Refactoring vs performance optimization

The thought popped up into my mind a while ago, that there is actually a striking similarity between refactoring and performance optimization. Both of them…

  • are meant to make the program better.
  • preserve semantics of the program (hopefully).
  • should be driven by a real and provable need.
  • can be harmful when premature/speculative.

In fact, they have the same goal as well. They are both meant to to make the program easier to interpret. The only difference is that refactoring tries to make it easier for the developer, and performance optimization for the computer.

5 Responses

  1. Ah, but you forget that optimizing for performance is likely to reduce the readability of the code.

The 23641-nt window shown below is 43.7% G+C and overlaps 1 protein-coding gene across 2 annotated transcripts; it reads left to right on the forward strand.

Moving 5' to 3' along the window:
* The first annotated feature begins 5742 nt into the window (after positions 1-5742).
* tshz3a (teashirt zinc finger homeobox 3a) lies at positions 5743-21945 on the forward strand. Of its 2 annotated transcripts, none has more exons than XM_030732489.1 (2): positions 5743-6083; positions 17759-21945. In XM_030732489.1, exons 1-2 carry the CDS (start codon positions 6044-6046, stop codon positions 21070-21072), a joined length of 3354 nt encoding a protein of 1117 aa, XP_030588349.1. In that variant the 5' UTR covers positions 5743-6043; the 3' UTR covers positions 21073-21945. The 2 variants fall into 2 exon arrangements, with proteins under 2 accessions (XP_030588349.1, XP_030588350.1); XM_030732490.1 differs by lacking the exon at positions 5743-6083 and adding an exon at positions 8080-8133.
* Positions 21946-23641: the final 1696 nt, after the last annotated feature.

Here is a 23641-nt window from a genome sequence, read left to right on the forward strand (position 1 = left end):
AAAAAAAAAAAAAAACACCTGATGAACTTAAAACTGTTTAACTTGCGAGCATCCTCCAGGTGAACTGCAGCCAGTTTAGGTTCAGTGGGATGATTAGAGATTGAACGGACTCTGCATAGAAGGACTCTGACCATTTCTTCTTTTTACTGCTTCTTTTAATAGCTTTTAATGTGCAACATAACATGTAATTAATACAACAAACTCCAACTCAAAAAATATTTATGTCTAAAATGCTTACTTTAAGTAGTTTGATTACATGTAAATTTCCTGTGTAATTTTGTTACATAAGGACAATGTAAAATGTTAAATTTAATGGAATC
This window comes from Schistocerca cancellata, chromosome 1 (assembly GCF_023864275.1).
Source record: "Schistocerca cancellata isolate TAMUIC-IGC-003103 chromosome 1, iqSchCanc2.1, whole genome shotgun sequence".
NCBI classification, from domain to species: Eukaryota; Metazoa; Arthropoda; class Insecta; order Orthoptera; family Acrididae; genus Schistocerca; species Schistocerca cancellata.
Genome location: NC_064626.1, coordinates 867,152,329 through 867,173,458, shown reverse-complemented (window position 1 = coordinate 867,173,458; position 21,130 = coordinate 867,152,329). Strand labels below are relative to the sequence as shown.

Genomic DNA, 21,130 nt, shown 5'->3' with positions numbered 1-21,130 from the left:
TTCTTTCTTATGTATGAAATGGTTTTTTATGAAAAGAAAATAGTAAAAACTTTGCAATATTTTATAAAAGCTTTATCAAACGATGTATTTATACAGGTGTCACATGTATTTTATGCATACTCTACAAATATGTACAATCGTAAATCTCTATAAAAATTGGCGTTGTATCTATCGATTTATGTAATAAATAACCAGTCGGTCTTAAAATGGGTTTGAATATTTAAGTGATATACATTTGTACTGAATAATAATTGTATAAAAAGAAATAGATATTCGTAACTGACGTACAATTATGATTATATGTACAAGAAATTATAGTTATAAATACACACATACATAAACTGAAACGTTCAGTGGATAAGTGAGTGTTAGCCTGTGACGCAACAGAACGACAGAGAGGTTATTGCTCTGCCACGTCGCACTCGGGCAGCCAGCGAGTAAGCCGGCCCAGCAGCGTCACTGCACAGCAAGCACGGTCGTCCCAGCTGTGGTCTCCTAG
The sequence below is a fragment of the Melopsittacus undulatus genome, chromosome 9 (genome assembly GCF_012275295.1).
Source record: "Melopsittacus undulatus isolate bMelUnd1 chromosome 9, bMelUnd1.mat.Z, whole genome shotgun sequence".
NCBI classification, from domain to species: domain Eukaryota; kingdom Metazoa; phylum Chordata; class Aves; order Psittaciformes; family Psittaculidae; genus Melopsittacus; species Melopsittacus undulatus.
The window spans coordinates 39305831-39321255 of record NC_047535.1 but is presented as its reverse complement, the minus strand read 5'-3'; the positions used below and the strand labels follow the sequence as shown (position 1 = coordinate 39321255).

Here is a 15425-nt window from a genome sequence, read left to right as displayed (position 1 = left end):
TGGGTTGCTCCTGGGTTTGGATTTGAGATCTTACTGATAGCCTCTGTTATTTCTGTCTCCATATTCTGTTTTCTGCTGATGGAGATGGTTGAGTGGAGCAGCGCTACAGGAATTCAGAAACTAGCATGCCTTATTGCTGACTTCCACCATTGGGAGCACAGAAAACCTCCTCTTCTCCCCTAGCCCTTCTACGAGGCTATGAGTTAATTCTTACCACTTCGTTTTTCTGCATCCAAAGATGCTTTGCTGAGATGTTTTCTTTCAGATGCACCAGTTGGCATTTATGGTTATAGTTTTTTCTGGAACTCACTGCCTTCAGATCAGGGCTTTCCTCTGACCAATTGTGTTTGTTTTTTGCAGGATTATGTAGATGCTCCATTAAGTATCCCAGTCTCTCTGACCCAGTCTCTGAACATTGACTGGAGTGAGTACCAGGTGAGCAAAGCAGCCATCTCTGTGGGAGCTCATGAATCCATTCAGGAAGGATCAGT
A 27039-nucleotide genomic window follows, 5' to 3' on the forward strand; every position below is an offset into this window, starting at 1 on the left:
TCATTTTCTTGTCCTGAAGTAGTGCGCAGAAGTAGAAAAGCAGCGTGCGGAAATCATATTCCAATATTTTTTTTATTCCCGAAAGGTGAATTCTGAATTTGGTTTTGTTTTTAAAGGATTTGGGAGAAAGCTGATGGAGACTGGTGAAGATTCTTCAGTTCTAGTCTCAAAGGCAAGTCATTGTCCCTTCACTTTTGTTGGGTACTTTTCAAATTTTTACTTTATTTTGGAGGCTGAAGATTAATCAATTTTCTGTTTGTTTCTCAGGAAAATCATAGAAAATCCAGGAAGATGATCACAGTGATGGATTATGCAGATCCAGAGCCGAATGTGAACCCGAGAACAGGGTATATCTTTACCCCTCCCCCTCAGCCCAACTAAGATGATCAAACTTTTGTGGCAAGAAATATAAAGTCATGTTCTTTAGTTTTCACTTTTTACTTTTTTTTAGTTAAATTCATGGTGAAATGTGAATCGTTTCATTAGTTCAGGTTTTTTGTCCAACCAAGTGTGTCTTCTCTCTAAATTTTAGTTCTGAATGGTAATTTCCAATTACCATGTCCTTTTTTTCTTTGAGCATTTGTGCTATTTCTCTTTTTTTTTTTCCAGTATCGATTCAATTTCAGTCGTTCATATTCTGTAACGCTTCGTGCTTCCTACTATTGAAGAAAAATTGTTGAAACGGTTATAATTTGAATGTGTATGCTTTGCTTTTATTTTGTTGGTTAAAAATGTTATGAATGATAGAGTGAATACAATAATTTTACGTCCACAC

This goes against the idea of refactoring. :)

    Foo Bar - January 7th, 2007 at 17:29
  2. Hi, dear mr Bar. ;-)

    Sure it does, but then again, the goal of performance optimization is to increase the “readability” of the code for the computer, not the human. :-)

    Henrik Jernevad - January 7th, 2007 at 17:56
  3. Ah (I’m back!).

    Well, while I guess you could read it that way; I never did. In fact I had to dig after the book “Refactoring” by Martin Fowler to see if I completely missed that subtle point. And to quote him on what Refactoring is:

    “Refactoring (noun): a change made to the internal structure of software to make it easier to understand and cheaper to modify without changing its observable layout.”

    To me this sounds more human oriented than machine oriented. But hey, both works, I guess. :)

    Granted, his book is a bit soft-core and only introduced refactoring to the masses so it’s by far not the only definition. :)

    Foo Bar - March 6th, 2007 at 22:43
  4. Oh god, ignore my previous post. I completely misread what you said :)

    Foo Bar - March 6th, 2007 at 22:51
  5. …takes a few steps back and just nods. See you in a couple of months again! :)

    Foo Bar - March 6th, 2007 at 22:52